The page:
Orchid - "The Mouths of Madness" (CD)
"The Mouths of Madness" track listing:
1. Mouths of Madness (5:51)
2. Marching Dogs of War (5:30)
3. Silent One (7:26)
4. Nomad (6:22)
5. Mountains of Steel (6:57)
6. Leaving It All Behind (7:20)
7. Loving Hand of God (6:11)
8. Wizard of War (3:19)
9. See You on the Other Side (7:16)
Reviewed by heavytothebone2 on June 11, 2013
Orchid plays doom metal as if Ozzy Osbourne never left Black Sabbath, freely unleashes piano and keyboard notes like prog nerds, and spouts off about Satan and wizards like they were inspired by a recent Dungeons & Dragons session. Orchid rides out the retro sound on “The Mouths of Madness,” utilizing 40 years of music to work from. Reminders of better groups pop up during the album, and a true identity is hard to distinguish. However, the band puts up a formidable doom sound, enough to win over those hesitant for yet another band trying to bring the ‘70s back.
“The Mouths of Madness” could very well be a part of the early doom metal circle, with its vivid cover art and fuzzy production. The band nails down the spirit of what made doom metal back in the ‘70s so adventurous and unpredictable. They certainly have no place to be anytime soon, as the band likes to give each song ample time to space out. Punctuality isn’t a strong point, though a listener may wish that to be the case with a few of the songs.
The band doesn’t get lost in their own heads, but tends to stretch out ideas longer than they need to go. “Silent One” has an energetic start thanks to some inventive drum work, only to be shut down by minutes of dragged-out riffs at the end. “The Loving Hand of God” saunters around a menacing pace that, like the recent Black Sabbath cut “God Is Dead?,” takes an inordinate amount of time to get to the next gear. “Wizard of War,” on the other hand, is a burning success that keeps right to the point. Too bad its placement near the end of the album is ineffective.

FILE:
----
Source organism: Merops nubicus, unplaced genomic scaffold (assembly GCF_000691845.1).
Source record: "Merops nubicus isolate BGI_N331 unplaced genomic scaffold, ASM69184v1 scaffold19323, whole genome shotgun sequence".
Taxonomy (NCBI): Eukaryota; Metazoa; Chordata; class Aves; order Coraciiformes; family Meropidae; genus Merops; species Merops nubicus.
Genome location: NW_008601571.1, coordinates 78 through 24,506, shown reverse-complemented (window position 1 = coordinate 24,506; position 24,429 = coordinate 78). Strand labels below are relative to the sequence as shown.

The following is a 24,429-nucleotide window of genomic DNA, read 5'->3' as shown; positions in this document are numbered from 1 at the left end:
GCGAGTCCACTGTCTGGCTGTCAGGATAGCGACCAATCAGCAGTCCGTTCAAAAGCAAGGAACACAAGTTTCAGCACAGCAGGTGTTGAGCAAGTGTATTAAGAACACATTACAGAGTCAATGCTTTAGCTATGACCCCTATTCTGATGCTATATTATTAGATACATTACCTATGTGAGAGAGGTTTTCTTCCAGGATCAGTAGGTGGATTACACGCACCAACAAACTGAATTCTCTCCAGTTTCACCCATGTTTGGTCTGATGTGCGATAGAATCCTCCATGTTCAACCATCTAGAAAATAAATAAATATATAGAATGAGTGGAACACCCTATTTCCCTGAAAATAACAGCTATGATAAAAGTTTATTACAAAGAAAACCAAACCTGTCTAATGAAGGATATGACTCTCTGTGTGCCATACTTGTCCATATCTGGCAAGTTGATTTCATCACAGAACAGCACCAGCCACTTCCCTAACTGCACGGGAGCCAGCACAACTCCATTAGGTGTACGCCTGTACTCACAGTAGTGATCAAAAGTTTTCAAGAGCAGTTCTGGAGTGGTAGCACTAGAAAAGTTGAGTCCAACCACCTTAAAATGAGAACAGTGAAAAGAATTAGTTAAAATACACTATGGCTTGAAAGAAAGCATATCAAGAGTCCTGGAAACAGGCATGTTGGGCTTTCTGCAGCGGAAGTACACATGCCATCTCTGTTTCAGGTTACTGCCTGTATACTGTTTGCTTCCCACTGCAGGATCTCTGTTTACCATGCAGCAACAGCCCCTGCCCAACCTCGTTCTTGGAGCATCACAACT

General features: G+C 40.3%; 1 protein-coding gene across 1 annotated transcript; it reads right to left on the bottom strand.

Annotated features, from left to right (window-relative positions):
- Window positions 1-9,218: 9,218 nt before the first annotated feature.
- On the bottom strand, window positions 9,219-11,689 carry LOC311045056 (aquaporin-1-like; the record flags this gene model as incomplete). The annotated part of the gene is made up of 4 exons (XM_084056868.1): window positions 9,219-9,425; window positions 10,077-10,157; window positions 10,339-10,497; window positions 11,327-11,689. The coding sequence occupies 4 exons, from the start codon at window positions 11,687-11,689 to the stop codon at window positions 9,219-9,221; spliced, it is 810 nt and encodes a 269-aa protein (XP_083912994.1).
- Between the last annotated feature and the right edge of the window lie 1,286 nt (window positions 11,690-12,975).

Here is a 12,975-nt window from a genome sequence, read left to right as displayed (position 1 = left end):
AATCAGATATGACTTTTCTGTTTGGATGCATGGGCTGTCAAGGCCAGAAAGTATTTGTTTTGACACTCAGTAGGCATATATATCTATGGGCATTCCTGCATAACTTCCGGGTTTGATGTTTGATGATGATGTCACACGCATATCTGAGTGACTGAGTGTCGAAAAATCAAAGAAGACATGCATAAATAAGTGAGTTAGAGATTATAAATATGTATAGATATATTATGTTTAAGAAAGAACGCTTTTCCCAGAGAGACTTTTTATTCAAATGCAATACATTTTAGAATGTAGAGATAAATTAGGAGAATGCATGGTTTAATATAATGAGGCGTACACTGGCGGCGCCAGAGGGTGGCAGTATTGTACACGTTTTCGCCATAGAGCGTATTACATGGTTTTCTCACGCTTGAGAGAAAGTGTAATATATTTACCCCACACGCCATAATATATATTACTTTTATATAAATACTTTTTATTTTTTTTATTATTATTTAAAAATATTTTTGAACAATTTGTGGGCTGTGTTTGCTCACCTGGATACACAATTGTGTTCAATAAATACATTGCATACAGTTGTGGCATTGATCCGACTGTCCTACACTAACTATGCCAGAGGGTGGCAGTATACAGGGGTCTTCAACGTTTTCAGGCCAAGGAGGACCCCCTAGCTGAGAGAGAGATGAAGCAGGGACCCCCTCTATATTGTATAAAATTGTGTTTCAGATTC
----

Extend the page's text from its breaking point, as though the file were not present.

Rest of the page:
The title track gets the album going in a positive light, with a stomping doom beat aligning with prominent bass and soaring melodic vocals. The forceful rhythm work is supplemented by the first of many great solos plastered onto the track. “Marching Dogs of War” gets into a comfortable groove that the other tracks don’t quite pick up on as well. The song having a chorus that can get imprinted into a listener’s head is not awful to have either.
The band’s prog-centric side dishes out the best material on the album. “Mountains of Steel” starts out with a mid-tempo bounce that isn’t shocking in of itself, until a loose piano line enters in a “Sabbra Cadabra”-esque moment. “See You on the Other Side” is a long cut, yet doesn’t suffer from the time issues that “Silent One” and, to an extent, “Leaving It All Behind” does. Punchy momentum, plus a bevy of acoustic splendor, equals a grand finale for the album. Synths and keyboards are spread throughout the album, but are in peak form on these two tracks.
Doom metal has gone through a lot since Black Sabbath warned us that Satan was coming around the bend. Orchid takes their love of that band, as well as many other luminaries of ‘70s metal/rock, and turns it into an enjoying romp on “The Mouths of Madness.” The band could tighten up their songs, as well as try to work in more shorter cuts like “Wizard of War,” but it’s not a total wash for fans of the older style of doom metal.
Highs: Gets that early doom metal sound down pat, keyboards add layers to a few songs, band is in peak form when they get into a strong groove with their music.
Lows: That groove doesn't come often enough, lengths that aren't justified, needed another quick number like "Wizard of War."
Bottom line: Orchid is no Black Sabbath, but they do a decent job at playing doom metal on “The Mouths of Madness.”
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